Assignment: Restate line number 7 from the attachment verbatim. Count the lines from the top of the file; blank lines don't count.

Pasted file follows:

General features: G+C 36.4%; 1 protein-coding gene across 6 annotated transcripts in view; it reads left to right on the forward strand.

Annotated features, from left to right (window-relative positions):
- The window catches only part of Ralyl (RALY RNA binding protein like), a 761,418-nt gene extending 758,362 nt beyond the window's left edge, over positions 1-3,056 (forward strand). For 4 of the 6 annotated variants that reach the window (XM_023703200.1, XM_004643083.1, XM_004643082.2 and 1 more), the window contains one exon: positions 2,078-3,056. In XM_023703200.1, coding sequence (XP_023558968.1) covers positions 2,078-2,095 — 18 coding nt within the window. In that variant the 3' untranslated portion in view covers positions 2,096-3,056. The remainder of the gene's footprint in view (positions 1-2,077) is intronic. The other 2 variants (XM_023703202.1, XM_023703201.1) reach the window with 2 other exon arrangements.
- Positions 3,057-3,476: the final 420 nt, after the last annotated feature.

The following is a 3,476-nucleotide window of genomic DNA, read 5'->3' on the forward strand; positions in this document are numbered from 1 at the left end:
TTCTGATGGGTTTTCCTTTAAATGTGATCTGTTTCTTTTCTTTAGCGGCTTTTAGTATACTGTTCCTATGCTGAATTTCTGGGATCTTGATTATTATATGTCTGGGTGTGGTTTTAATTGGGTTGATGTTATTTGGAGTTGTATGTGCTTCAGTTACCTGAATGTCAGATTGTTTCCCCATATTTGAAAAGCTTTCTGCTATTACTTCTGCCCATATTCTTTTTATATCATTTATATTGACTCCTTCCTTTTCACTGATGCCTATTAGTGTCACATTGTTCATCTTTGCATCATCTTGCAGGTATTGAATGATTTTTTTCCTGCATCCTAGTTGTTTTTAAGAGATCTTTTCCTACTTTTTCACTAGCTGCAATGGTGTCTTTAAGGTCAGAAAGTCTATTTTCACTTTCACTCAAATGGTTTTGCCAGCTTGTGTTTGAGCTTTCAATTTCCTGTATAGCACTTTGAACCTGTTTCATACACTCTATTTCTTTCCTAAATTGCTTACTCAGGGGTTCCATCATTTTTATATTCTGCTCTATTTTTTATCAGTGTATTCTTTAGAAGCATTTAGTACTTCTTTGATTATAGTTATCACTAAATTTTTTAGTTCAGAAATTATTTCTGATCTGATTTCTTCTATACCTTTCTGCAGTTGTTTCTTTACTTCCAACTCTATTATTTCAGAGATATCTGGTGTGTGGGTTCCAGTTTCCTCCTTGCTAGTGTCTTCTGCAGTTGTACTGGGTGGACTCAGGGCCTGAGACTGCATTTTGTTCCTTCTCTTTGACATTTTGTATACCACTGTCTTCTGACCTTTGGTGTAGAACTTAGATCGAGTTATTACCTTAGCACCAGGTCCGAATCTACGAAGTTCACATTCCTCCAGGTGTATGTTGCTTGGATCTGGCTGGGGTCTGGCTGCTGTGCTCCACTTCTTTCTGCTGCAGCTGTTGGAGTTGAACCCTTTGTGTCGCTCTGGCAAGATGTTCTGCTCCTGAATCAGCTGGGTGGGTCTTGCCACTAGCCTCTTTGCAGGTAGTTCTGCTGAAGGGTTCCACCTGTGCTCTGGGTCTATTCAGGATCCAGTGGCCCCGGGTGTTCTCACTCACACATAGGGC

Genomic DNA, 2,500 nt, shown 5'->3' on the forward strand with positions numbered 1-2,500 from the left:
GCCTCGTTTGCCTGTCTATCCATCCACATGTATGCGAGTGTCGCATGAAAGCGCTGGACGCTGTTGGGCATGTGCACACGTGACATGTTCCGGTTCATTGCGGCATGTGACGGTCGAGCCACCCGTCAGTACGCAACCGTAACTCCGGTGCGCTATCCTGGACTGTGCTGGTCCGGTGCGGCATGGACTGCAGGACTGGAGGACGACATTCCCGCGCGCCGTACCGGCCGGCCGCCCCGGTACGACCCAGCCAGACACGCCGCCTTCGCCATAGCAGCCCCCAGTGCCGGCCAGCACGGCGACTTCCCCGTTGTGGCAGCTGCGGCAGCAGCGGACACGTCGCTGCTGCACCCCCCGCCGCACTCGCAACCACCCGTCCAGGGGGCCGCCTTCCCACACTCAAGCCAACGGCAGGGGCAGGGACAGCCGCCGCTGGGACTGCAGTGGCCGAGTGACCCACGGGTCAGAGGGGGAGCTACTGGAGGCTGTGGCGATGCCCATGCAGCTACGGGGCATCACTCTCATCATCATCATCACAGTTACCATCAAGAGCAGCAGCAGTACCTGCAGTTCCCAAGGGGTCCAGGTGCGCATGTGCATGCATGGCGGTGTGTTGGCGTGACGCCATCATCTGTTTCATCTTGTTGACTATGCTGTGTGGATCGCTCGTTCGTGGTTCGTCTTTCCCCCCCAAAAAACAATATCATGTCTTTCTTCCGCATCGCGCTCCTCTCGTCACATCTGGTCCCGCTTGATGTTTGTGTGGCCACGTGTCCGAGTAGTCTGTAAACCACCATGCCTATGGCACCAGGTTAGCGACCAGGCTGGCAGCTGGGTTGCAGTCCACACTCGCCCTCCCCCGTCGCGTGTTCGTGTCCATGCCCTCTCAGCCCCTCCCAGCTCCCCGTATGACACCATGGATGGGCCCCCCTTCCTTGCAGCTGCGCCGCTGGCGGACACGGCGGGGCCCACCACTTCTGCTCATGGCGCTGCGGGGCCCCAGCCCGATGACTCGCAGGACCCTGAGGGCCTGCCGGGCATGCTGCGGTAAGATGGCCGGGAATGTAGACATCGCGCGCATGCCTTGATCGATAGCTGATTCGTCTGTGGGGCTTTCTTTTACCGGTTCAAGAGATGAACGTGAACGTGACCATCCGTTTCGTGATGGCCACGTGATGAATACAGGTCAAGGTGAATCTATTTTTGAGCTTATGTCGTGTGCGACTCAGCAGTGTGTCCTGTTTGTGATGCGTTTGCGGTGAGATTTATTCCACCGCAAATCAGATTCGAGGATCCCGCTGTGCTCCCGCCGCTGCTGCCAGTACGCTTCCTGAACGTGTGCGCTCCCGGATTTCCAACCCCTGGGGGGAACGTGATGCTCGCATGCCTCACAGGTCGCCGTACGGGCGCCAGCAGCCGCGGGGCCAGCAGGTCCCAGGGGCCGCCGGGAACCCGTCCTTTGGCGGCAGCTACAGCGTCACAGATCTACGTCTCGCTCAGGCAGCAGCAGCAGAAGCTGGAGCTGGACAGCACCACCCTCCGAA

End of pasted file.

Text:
Genomic DNA, 2,500 nt, shown 5'->3' on the forward strand with positions numbered 1-2,500 from the left: